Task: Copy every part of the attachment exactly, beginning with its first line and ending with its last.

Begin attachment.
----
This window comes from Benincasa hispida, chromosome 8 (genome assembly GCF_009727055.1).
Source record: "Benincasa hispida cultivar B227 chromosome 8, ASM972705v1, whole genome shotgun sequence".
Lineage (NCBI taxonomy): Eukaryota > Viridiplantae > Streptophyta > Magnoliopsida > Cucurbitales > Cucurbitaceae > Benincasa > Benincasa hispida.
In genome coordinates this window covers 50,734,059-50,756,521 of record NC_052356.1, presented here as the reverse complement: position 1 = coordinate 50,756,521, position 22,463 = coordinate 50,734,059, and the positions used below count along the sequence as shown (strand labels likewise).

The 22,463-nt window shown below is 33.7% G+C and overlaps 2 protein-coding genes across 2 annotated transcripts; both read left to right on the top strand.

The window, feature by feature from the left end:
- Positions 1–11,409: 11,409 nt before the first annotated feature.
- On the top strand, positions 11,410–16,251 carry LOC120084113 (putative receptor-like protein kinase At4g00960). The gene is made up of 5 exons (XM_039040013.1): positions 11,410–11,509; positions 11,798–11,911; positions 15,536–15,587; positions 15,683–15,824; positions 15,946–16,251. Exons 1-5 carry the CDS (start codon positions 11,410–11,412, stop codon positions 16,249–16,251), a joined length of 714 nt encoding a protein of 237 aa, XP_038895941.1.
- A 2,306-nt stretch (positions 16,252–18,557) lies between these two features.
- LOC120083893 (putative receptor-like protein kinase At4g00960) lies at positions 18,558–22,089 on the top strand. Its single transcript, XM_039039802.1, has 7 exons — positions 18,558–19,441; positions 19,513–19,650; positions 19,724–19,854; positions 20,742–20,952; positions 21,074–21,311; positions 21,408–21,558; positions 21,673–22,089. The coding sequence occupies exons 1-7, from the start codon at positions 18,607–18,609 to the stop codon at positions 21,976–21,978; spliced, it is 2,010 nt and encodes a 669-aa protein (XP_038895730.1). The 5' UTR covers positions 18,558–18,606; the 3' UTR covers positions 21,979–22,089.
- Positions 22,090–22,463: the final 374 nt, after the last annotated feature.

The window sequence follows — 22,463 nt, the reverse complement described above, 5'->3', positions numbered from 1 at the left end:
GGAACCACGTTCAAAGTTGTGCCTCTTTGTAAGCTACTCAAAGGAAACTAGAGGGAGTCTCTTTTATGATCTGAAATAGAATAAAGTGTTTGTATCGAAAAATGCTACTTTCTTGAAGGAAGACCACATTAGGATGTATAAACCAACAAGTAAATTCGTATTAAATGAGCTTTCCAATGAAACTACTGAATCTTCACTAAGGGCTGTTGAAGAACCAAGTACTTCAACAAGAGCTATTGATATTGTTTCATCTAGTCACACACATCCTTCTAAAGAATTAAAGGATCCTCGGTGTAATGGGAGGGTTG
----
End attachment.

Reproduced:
This window comes from Benincasa hispida, chromosome 8 (genome assembly GCF_009727055.1).
Source record: "Benincasa hispida cultivar B227 chromosome 8, ASM972705v1, whole genome shotgun sequence".
Lineage (NCBI taxonomy): Eukaryota > Viridiplantae > Streptophyta > Magnoliopsida > Cucurbitales > Cucurbitaceae > Benincasa > Benincasa hispida.
In genome coordinates this window covers 50,734,059-50,756,521 of record NC_052356.1, presented here as the reverse complement: position 1 = coordinate 50,756,521, position 22,463 = coordinate 50,734,059, and the positions used below count along the sequence as shown (strand labels likewise).

The 22,463-nt window shown below is 33.7% G+C and overlaps 2 protein-coding genes across 2 annotated transcripts; both read left to right on the top strand.

The window, feature by feature from the left end:
- Positions 1–11,409: 11,409 nt before the first annotated feature.
- On the top strand, positions 11,410–16,251 carry LOC120084113 (putative receptor-like protein kinase At4g00960). The gene is made up of 5 exons (XM_039040013.1): positions 11,410–11,509; positions 11,798–11,911; positions 15,536–15,587; positions 15,683–15,824; positions 15,946–16,251. Exons 1-5 carry the CDS (start codon positions 11,410–11,412, stop codon positions 16,249–16,251), a joined length of 714 nt encoding a protein of 237 aa, XP_038895941.1.
- A 2,306-nt stretch (positions 16,252–18,557) lies between these two features.
- LOC120083893 (putative receptor-like protein kinase At4g00960) lies at positions 18,558–22,089 on the top strand. Its single transcript, XM_039039802.1, has 7 exons — positions 18,558–19,441; positions 19,513–19,650; positions 19,724–19,854; positions 20,742–20,952; positions 21,074–21,311; positions 21,408–21,558; positions 21,673–22,089. The coding sequence occupies exons 1-7, from the start codon at positions 18,607–18,609 to the stop codon at positions 21,976–21,978; spliced, it is 2,010 nt and encodes a 669-aa protein (XP_038895730.1). The 5' UTR covers positions 18,558–18,606; the 3' UTR covers positions 21,979–22,089.
- Positions 22,090–22,463: the final 374 nt, after the last annotated feature.

The window sequence follows — 22,463 nt, the reverse complement described above, 5'->3', positions numbered from 1 at the left end:
GGAACCACGTTCAAAGTTGTGCCTCTTTGTAAGCTACTCAAAGGAAACTAGAGGGAGTCTCTTTTATGATCTGAAATAGAATAAAGTGTTTGTATCGAAAAATGCTACTTTCTTGAAGGAAGACCACATTAGGATGTATAAACCAACAAGTAAATTCGTATTAAATGAGCTTTCCAATGAAACTACTGAATCTTCACTAAGGGCTGTTGAAGAACCAAGTACTTCAACAAGAGCTATTGATATTGTTTCATCTAGTCACACACATCCTTCTAAAGAATTAAAGGATCCTCGGTGTAATGGGAGGGTTG